Mark Wilson October 31st, 2014
We haven’t had a paleobotanical fossil of the week for awhile, so here are a couple of nice seed casts from the Upper Carboniferous Massillon Sandstone exposed near Youngstown, Ohio. They fall within the “form genus” Trigonocarpus Brongniart 1828. A form taxon is one that may not have any systematic or evolutionary validity, but it is a convenient resting place for taxa that share a particular morphological pattern but can’t be easily classified elsewhere. Trigonocarpus consists of seed casts that are “radially symmetrical, decorticated, and have their surface marked by three prominent ridges” (Gastaldo and Matten, 1978, p. 884). These particular seeds appear to be Trigonocarpus trilocularis (Hildreth, 1837). The taxa here are problematic, of course, because these seeds belong to larger plants that have their own names.
These seeds appear to be from medullosalean trees, which were small relatives of today’s cycads. They were common in wetlands throughout North America and Europe during the Carboniferous, especially the Late Carboniferous. The seeds we have were likely attached to small stalks. You can see what appears to be a circular attachment scar above.
Dr. Samuel Prescott Hildreth (1783-1863) was a physician and historian with a keen eye for natural history, especially including fossils and rocks. He was born in Massachusetts of strong Patriot stock and moved to the dangerous territory of Ohio in 1806, settling in Marietta in 1808. Dr. Hildreth is often cited as one of the first scientists in the country west of the Alleghany Mountains. His prolific writing is fast-moving, diverse and interesting, so he must have been a great traveling companion. Dr. Hildreth served in the Ohio Legislature and was on the first Ohio Geological Survey.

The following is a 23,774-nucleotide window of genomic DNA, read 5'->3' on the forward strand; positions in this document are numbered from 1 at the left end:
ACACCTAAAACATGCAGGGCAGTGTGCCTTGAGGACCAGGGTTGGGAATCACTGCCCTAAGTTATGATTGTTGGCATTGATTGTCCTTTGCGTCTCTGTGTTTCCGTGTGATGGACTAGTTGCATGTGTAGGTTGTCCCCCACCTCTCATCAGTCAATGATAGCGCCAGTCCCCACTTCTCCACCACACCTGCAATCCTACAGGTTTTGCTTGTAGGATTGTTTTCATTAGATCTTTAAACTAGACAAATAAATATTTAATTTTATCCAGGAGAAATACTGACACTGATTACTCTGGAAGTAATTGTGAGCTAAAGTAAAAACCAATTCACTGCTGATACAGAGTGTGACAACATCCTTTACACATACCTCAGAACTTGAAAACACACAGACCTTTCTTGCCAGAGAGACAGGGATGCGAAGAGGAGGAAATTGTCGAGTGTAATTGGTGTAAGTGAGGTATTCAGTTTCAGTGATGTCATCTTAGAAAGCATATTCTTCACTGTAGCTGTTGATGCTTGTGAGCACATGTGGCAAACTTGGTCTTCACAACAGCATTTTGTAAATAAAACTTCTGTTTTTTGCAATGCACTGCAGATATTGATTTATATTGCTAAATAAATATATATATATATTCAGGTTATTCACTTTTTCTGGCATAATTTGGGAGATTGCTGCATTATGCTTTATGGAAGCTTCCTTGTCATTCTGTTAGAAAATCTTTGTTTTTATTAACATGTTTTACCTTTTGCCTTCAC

The above is a figure from Hildreth (1837, p. 29) showing the fossil seed he named Carpolithus trilocularis. He wrote that “[t]his nut is probably the fruit of some antediluvian palm”, which is not far from what we think now (apart from the Flood reference!).
Gastaldo, R.A. and Matten, L.C. 1978. Trigonocarpus leeanus, a new species from the Middle Pennsylvanian of southern Illinois. American Journal of Botany 65: 882-890.
Hildreth, S.P. 1837. Miscellaneous observations made during a tour in May, 1835, to the Falls of the Cuyahoga, near Lake Erie: extracted from the diary of a naturalist. American Journal of Science and Arts 31:1-84
Zodrow, E.L. 2004. Note on different kinds of attachments in trigonocarpalean (Medullosales) ovules from the Pennsylvanian Sydney Coalfield, Canada. Atlantic Geology 40: 197-206.